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So I got a new HDD, a larger one, and I want to transfer all my 7 stuff to that without having to reinstall. With doing my research I can do this by creating a system image. The only issue is my install is a EFI not BIOS so when I try to do the recovery off the new disk says I am unable to due to the bios. So is there any way to convert my install to BIOS from EFI. Or do I have to reinstall windows?

EDIT

I used a cloning software, still had the same issue. I imaged it straight off the windows 7 disc. As I stated earlier, it installed windows as a EFI, not BIOS controlled, so I was looking for a way to change it

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3 Answers

Sounds like cloning the drive could be a more effective approach.

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Well thats what the backup option was, an exact image, but upon the recovery it says it cannot do it because the original install was EFI, and the new HDD is BIOS. –  Jeffrey Jul 19 '13 at 2:16
    
I am downloading a clone program now to give it a try –  Jeffrey Jul 19 '13 at 2:19
    
This sounds like a limitation of the imaging software you used. Did you use Windows to make the image or something else? I believe the Windows version has options to prepare images for UEFI installs. –  Scandalist Jul 19 '13 at 2:32
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You have to make sure that you boot the cloning software from CD/Flashdrive in UEFI mode.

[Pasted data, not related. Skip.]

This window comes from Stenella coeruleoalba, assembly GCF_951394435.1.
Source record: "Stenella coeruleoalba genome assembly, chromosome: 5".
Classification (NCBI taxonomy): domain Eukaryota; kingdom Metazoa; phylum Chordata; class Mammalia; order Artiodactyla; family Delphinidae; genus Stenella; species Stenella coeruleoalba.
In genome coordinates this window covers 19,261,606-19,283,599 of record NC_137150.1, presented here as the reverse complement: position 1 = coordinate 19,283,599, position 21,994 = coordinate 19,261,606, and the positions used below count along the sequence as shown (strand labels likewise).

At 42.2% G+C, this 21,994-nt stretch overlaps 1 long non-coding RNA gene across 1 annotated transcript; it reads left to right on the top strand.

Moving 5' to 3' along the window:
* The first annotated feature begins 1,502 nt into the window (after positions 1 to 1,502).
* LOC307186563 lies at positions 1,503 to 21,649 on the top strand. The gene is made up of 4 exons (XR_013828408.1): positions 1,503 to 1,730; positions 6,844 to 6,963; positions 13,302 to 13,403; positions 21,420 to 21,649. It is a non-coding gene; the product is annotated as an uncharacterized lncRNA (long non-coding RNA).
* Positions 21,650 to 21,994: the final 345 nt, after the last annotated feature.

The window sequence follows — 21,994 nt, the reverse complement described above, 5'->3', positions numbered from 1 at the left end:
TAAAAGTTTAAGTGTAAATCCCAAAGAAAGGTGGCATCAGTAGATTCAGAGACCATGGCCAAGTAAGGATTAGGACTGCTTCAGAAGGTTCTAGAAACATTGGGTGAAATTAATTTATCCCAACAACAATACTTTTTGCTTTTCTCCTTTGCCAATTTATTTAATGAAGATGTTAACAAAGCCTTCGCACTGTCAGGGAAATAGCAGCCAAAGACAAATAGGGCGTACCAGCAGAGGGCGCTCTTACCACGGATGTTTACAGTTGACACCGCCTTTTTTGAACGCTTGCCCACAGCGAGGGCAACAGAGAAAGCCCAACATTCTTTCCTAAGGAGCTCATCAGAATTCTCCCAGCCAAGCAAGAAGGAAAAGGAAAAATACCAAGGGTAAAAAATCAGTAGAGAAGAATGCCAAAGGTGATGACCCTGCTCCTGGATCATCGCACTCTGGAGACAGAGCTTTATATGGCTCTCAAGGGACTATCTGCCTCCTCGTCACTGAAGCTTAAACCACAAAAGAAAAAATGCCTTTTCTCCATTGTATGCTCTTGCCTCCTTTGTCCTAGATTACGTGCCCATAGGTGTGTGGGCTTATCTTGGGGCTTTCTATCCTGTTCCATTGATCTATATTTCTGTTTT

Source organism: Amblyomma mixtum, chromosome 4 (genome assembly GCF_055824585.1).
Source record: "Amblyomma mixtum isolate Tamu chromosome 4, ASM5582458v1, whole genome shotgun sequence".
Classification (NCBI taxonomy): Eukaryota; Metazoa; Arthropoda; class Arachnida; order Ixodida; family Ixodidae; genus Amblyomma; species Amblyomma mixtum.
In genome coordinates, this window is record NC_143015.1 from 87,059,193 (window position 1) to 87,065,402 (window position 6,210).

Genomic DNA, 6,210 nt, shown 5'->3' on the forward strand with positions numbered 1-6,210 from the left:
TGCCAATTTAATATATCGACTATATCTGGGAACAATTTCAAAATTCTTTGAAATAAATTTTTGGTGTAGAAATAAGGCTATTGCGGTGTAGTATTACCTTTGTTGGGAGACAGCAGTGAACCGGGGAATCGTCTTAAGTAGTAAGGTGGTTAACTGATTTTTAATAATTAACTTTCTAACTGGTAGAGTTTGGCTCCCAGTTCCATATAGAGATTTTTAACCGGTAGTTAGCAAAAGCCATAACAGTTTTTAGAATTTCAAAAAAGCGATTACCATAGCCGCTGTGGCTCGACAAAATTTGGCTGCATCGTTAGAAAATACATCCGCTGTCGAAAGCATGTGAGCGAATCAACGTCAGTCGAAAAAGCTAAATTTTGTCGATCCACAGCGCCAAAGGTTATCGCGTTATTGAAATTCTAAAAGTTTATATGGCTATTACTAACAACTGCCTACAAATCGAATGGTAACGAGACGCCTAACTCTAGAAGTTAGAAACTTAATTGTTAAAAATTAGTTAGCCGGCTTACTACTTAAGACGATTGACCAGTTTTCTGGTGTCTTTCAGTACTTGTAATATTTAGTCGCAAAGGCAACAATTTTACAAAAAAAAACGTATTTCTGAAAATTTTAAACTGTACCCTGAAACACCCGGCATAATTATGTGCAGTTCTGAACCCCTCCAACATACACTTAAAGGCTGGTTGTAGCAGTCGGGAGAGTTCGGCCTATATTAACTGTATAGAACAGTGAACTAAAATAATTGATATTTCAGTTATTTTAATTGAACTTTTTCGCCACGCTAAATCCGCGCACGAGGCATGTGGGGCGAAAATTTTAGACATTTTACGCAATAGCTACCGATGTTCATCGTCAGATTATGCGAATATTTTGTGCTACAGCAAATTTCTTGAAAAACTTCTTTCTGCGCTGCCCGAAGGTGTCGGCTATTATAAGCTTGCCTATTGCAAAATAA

Afterwards it may be necessary to perform a repair of the UEFI boot code using the Windows 7 installation CD.

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A hard disk is neither EFI nor BIOS; those are types of firmware on the motherboard. Windows, however, ties its boot mode tightly to the partition table type: Windows can boot from an MBR disk only on a BIOS-based computer and from a GPT disk only on an EFI-based computer. Thus, I suspect that what's happened is that you've copied a GPT disk to use the MBR partition table. If you've already done the disk copying, you may be able to fix this by using my GPT fdisk (gdisk) utility; it can do a lossless MBR-to-GPT conversion. There is one major caveat, though: your disk copy must have copied all of the original disk's partitions, including its EFI System Partition (ESP). If the ESP hasn't been copied, then the new disk won't boot. On an EFI-based computer, though, you do not need to worry about copying or re-creating the boot sector code in the MBR or in the Windows partition(s).

If your disk copy lacks the ESP or if you run into other problems, I recommend you start again but use some other disk-copying software. I'm not very familiar with Windows tools for this so I can't make any specific recommendations.

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